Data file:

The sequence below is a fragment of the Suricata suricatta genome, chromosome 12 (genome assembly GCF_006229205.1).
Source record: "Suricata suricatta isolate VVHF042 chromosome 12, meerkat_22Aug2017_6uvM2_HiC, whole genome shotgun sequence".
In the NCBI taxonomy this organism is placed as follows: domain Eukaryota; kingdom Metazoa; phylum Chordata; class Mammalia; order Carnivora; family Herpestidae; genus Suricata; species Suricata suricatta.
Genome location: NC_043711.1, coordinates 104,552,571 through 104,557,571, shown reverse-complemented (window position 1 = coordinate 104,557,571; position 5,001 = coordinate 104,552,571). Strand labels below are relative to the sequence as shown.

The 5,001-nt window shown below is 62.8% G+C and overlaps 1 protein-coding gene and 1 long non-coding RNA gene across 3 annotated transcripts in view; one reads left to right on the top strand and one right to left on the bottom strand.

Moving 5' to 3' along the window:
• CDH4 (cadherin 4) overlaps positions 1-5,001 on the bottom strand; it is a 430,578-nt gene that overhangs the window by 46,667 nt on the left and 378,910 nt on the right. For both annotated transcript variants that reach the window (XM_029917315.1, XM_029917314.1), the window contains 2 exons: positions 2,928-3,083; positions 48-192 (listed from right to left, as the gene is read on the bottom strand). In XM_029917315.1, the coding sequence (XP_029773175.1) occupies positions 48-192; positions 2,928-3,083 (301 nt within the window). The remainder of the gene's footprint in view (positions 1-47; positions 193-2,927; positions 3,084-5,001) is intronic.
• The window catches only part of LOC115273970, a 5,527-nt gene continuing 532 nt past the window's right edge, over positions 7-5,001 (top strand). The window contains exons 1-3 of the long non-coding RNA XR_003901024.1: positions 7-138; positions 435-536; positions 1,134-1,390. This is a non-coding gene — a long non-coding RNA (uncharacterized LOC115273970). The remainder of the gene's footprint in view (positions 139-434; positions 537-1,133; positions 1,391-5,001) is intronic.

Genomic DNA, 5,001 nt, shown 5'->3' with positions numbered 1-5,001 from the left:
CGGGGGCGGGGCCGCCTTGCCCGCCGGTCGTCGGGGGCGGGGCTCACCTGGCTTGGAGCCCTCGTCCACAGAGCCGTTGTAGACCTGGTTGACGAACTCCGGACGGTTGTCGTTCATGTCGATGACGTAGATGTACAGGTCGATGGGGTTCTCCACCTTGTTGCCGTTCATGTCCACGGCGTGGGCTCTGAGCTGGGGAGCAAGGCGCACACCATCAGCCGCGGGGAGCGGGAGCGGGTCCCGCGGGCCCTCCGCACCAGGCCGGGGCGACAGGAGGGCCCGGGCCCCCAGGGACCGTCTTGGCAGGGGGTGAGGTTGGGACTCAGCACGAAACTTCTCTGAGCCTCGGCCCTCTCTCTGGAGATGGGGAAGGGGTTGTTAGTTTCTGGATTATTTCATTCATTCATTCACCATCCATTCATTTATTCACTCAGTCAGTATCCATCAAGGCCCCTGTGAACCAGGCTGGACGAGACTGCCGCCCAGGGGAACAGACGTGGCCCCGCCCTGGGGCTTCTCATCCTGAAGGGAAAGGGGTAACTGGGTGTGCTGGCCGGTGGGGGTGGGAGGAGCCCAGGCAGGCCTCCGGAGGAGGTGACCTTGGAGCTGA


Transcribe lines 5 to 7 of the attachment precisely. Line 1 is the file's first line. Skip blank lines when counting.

The 5,001-nt window shown below is 62.8% G+C and overlaps 1 protein-coding gene and 1 long non-coding RNA gene across 3 annotated transcripts in view; one reads left to right on the top strand and one right to left on the bottom strand.

Moving 5' to 3' along the window:
• CDH4 (cadherin 4) overlaps positions 1-5,001 on the bottom strand; it is a 430,578-nt gene that overhangs the window by 46,667 nt on the left and 378,910 nt on the right. For both annotated transcript variants that reach the window (XM_029917315.1, XM_029917314.1), the window contains 2 exons: positions 2,928-3,083; positions 48-192 (listed from right to left, as the gene is read on the bottom strand). In XM_029917315.1, the coding sequence (XP_029773175.1) occupies positions 48-192; positions 2,928-3,083 (301 nt within the window). The remainder of the gene's footprint in view (positions 1-47; positions 193-2,927; positions 3,084-5,001) is intronic.